Example 1 provides very little information and does nothing to show visitors the value the newsletter will provide. On the other hand, Example 2 has a clear, strong value proposition. It details how often readers will receive the newsletter (monthly) and what benefits a subscriber will receive (product updates, case studies, event invitations, and cat memes.)
A few ways to optimize your value prop:
- Different benefits will resonate with different audiences. Test out different messages (you can even segment them by audience) to see what drives more conversions on your page.
- Try adding the value prop to the header or title of the page to see how it impacts conversions.
Prove that your brand is trusted
Visitors are more likely to convert if they know other people or brands, especially those whom they admire, have done the same. Place emphasis on this by using social proof on your landing pages or any opt-in form on your site.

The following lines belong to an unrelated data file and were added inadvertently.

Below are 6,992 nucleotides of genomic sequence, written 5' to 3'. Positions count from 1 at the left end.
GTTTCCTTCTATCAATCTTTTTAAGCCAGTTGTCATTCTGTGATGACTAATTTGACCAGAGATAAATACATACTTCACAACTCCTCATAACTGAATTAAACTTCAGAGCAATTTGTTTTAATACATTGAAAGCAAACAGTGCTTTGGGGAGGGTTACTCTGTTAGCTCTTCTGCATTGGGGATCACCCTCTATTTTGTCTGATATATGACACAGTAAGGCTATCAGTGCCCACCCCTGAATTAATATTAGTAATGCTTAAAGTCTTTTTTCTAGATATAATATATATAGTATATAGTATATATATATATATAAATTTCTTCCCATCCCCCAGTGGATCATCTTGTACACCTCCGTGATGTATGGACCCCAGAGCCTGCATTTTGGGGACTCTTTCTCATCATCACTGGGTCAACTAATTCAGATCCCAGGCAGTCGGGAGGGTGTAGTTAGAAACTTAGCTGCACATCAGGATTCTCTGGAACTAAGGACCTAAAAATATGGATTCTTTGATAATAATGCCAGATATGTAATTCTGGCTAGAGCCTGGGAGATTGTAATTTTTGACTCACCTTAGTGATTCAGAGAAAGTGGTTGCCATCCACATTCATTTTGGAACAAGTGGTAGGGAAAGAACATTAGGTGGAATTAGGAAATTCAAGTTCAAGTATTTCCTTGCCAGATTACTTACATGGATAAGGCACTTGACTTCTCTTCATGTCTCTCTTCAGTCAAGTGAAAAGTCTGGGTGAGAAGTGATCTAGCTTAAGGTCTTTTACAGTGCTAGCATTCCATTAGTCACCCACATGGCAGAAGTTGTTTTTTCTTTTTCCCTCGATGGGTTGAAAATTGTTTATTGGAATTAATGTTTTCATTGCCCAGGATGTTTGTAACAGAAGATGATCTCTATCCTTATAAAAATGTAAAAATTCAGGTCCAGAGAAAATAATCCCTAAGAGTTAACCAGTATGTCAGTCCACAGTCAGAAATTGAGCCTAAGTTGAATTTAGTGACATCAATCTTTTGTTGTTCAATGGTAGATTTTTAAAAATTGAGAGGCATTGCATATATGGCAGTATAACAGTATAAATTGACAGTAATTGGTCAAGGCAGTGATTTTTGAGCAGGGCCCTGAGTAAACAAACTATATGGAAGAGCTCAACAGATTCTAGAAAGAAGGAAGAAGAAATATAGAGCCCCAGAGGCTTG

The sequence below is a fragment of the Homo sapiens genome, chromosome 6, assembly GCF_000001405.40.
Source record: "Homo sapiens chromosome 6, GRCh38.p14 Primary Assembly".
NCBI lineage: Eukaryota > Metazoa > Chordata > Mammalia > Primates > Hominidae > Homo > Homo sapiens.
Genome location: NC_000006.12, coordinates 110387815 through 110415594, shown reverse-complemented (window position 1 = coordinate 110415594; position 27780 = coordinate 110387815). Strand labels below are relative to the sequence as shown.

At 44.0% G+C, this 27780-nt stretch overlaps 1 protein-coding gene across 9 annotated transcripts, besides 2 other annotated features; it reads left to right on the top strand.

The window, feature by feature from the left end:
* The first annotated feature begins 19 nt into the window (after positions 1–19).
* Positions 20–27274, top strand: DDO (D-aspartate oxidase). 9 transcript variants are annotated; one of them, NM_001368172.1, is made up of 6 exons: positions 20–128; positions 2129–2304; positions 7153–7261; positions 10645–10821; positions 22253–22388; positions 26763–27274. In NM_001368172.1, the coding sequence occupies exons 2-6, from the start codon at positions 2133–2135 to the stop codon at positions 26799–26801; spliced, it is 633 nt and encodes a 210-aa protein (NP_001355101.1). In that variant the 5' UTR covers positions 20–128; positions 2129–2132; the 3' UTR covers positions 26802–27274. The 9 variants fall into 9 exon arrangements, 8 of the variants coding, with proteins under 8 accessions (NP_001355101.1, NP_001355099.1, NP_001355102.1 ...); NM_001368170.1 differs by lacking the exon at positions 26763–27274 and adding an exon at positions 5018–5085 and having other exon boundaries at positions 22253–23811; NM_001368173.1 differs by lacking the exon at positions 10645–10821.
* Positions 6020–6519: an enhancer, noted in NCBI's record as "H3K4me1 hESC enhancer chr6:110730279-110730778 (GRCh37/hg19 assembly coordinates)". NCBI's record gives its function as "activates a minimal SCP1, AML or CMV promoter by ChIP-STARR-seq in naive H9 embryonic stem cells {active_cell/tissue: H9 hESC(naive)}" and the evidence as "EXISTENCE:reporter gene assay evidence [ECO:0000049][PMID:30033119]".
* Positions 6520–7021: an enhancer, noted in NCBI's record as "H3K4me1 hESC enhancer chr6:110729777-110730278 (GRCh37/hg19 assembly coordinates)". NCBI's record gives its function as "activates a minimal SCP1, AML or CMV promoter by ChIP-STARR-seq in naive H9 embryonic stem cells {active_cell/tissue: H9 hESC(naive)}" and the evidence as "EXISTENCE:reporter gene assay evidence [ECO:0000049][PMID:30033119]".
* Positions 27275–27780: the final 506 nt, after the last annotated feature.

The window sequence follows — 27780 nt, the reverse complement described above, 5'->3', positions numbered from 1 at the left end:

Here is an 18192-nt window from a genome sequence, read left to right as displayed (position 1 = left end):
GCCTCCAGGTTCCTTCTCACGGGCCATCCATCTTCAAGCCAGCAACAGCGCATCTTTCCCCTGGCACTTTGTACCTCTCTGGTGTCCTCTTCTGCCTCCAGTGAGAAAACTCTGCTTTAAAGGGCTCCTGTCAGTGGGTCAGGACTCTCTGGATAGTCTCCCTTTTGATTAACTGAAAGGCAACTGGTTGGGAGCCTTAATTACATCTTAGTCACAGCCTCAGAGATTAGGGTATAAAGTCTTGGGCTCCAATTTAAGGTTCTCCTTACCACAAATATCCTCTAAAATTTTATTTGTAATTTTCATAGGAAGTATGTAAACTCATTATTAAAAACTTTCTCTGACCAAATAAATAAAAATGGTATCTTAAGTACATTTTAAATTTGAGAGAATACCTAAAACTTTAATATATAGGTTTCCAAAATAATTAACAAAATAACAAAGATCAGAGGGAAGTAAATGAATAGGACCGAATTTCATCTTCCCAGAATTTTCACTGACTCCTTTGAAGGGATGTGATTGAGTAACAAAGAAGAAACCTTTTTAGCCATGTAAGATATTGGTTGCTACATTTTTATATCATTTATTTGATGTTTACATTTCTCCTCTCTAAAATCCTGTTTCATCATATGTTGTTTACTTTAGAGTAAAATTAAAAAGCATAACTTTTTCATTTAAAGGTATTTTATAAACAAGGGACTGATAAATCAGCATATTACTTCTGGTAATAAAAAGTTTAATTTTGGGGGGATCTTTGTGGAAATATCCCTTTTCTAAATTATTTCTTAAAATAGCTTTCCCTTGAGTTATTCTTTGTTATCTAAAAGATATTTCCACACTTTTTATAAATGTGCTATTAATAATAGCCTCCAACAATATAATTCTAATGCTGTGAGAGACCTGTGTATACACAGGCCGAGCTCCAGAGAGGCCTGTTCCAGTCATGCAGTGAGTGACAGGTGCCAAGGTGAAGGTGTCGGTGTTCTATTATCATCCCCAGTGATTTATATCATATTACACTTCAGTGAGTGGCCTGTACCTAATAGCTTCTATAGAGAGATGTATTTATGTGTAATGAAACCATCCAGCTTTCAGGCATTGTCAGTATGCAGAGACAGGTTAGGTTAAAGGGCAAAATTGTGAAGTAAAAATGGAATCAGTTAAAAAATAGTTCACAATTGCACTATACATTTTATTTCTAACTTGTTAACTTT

Social proof can come in many shapes and sizes. Here’s an example from Intercom on their blog subscribe opt-in form.
Ask your customers or industry influencers for a quote about why they use your product. Some brands opt to use customer logos as a form of social proof, a strategy that was hugely successful for comScore, increasing leads generated by 68%. Many successful landing pages include the number of social followers or “Likes”, or the total number of subscribers to an email list as social proof as well.
Ideas for optimizing social proof include:
- Experiment with adding customer logos to your landing page.
- Try showing the number of Facebook followers or “Likes” your brand has.
- Add a quote or brief testimonial to see if it improves landing pages conversions.
3. Easy to convert
The design and user flow of your landing page should make it insanely easy for users to convert in seconds. Here are a few ways you can achieve that.
Leverage your CTA
Once you catch a user’s attention, the CTA on your landing page is the most powerful way to nail that conversion. Make your CTA as eye-catching as possible, like this big, colorful example from Marvel App.
Your CTA copy can also have a tremendous impact on sign-ups – for Code.org that translated into 12 MILLION more sign-ups. Depending on the audience, different messages might resonate more strongly, which is where testing and optimization can come into play. For instance, try adding your value prop into the CTA message (“Sign-up now!” vs. “Sign-up for daily deals!”).
Some test ideas to try on your form CTA include:
- Experiment with different designs to make the CTA button pop.